Strange concepts from the FSSP on Catholic obedience about the Assisi ecumenical meeting.
In a recent text [1-22-2011] that was distributed to his faithful, Fr. Herve Hygonnet, District Superior of the Fraternity of St. Peter for Belgium, puts the blame on the SSPX and—without mentioning his name—on the very words of its Superior General, Bishop Bernard Fellay. He accuses Archbishop Lefebvre's priestly society of taking itself for "the Pope's censor".
Led by a "non-Catholic spirit" and "infected with a virus", the SSPX's superiors are compared to the progressivists. They are supposedly falling into "a grave error" consisting in "usurping the Supreme Magisterium" in the name of what the author considers as a misconception of Catholic obedience.
It is true that very bad news has come from Rome lately: the pope's book, that deals ambiguously, to say the least, about the use of condoms, the announcement of another congress of religions to take place next October in Assisi, and John Paul II's beatification in the beginning of May.
Some insights from Fr. Benoit Wailliez, SSPX District Superior of Benelux, made on January 19, 2011.
Does a Catholic have the right to remain silent when confronted with such scandals? Fr. Hygonnet says "yes" and replies:
Be careful about "Notes on the Pope's Explanations Regarding the Condom" that have been published (by the General House of the SSPX, last December 18th); and also about what has been said that some of the pope's own words 'are unacceptable' (SSPX District of France, December 24th).
Regarding the pope's intention to gather an inter-religious congress in Assisi next October, the same District of France wrote a few days ago that it was the 'renewal of the scandal'. So the traditionalist circles are infected by the same virus they pretend to fight: that of judging the acts and the Magisterium of the Supreme Pontiff...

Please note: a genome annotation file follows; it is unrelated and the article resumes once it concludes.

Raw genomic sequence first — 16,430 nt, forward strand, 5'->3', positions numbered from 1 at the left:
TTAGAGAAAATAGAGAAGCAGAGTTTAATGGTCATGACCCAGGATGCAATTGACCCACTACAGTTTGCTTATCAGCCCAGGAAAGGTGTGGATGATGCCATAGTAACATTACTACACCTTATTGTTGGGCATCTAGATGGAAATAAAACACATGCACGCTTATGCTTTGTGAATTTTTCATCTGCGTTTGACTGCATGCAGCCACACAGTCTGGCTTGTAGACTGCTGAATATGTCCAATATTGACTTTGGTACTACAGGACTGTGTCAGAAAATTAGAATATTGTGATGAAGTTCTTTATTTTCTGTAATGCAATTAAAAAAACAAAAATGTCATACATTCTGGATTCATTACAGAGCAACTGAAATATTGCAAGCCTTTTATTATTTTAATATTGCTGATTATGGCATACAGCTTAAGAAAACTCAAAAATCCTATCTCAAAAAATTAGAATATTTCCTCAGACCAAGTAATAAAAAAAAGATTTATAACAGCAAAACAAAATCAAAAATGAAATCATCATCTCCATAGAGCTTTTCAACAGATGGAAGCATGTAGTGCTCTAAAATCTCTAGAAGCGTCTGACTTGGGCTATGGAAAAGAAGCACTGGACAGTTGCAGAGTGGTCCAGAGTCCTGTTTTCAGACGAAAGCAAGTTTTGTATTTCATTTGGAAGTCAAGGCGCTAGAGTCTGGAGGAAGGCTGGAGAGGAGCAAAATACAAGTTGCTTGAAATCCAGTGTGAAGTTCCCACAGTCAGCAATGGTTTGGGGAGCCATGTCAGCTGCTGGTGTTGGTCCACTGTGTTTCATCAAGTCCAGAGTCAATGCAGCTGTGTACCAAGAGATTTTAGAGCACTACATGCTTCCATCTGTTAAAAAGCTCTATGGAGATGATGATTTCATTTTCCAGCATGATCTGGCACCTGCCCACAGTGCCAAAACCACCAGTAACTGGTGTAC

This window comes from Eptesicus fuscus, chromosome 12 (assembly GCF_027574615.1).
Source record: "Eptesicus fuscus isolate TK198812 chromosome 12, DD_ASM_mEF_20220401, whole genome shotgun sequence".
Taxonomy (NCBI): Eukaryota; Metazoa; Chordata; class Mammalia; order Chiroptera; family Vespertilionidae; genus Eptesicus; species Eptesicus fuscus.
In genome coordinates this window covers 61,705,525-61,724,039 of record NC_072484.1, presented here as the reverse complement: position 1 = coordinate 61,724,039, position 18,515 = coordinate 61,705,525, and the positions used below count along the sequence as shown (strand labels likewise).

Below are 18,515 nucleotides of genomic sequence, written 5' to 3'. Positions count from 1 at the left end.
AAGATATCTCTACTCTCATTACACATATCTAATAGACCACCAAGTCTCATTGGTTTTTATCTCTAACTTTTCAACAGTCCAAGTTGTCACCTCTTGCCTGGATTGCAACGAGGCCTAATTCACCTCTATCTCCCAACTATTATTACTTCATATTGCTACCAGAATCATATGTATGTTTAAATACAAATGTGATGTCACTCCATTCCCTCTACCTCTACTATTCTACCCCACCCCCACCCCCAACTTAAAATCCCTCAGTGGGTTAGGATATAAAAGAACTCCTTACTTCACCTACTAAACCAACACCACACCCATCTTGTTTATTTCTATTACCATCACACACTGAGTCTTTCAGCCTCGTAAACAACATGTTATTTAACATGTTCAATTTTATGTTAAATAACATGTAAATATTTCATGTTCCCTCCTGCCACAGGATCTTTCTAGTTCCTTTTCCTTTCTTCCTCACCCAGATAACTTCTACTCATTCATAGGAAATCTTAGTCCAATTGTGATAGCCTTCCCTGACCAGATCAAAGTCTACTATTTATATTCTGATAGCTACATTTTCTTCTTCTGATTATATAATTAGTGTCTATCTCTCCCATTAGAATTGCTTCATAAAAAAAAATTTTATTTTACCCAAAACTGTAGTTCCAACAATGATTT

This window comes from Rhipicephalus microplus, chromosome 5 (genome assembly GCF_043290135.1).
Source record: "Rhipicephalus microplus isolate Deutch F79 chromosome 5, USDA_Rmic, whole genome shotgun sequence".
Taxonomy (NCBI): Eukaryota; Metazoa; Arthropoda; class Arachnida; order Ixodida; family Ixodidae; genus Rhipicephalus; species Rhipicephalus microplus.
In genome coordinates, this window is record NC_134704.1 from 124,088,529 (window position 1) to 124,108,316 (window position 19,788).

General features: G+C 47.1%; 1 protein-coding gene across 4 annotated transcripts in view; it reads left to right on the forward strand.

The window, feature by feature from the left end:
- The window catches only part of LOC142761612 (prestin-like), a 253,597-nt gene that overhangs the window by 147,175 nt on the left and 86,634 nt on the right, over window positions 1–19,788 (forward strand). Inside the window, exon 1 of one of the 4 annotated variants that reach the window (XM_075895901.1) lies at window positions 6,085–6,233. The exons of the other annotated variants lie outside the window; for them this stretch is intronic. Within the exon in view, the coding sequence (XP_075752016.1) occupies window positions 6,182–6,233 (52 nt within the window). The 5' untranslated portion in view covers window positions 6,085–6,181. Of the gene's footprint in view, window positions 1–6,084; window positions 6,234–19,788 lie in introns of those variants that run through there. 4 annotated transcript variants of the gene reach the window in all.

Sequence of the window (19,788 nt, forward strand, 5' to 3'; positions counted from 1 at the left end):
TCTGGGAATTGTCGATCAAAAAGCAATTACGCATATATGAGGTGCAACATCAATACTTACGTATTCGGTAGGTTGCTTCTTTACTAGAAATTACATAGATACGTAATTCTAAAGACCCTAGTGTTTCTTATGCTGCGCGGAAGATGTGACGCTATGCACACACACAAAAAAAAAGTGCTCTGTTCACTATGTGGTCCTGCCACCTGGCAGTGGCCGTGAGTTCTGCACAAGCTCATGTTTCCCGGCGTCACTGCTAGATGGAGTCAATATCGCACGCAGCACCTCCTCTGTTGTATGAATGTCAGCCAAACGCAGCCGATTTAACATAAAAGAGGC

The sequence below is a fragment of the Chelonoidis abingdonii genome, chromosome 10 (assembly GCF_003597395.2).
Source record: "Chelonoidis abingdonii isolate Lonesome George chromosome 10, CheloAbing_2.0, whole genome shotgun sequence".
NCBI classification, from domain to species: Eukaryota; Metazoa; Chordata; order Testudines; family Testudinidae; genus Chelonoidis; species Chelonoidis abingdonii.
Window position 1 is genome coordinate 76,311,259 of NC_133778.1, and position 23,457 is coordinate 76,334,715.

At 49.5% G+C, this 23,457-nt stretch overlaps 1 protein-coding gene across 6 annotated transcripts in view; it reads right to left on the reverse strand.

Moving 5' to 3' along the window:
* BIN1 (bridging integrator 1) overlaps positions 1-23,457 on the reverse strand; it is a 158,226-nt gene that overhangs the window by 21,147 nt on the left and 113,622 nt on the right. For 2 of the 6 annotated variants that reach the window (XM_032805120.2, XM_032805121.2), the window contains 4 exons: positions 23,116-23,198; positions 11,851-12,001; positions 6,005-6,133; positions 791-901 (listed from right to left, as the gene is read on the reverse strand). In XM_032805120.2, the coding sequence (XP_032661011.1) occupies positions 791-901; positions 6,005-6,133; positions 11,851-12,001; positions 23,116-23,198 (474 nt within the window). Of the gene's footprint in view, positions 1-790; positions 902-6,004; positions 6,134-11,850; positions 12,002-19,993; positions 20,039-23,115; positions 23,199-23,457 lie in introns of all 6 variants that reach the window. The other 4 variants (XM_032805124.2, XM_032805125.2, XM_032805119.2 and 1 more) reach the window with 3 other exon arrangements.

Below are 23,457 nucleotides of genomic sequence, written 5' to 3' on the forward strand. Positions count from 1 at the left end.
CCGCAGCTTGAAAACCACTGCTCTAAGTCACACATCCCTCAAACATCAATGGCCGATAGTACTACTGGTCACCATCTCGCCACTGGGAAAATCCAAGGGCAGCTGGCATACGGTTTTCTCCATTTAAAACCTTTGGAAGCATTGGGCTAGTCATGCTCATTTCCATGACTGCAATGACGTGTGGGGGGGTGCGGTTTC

If [a Catholic] unfortunately happens to believe that the pope is erring dangerously or acting against Faith and Morals, he closes his mouth, if necessary he draws a veil over what seems a betrayal or a scandal to him, and above all he refrains from denouncing it, especially in public! He prays and waits for the Supreme Magisterium to explain what may seem ambiguous or wrong in the pope's teaching. There is no other Catholic way!"
1. The Priestly Fraternity of St. Peter denies itself the right, on principle, to publicly avert the faithful against any possible mistake of the pope regarding doctrine and/or morals. This candid admission from one of their major superiors is rather worrying.
2. Already when his Jesus of Nazareth was published, Benedict XVI wrote in the preface: "Anyone is free to disagree with me." The pope's last book Light of the World is a written interview with the pope and therefore does not belong to the Magisterium. By the way, as a good theologian, the pope warns us: "Naturally the pope may have mistaken private opinions." We have noted this.
3. The Assisi Congress does not consist in an act of the Magisterium either, but in a mediatic "show"—though with a very commendable purpose (peace throughout the world)—that places de facto the only true Church of Christ on the same level as every other religion. Which implies that one may pray God in the cult of his choice and that He willingly answers such kind of prayers.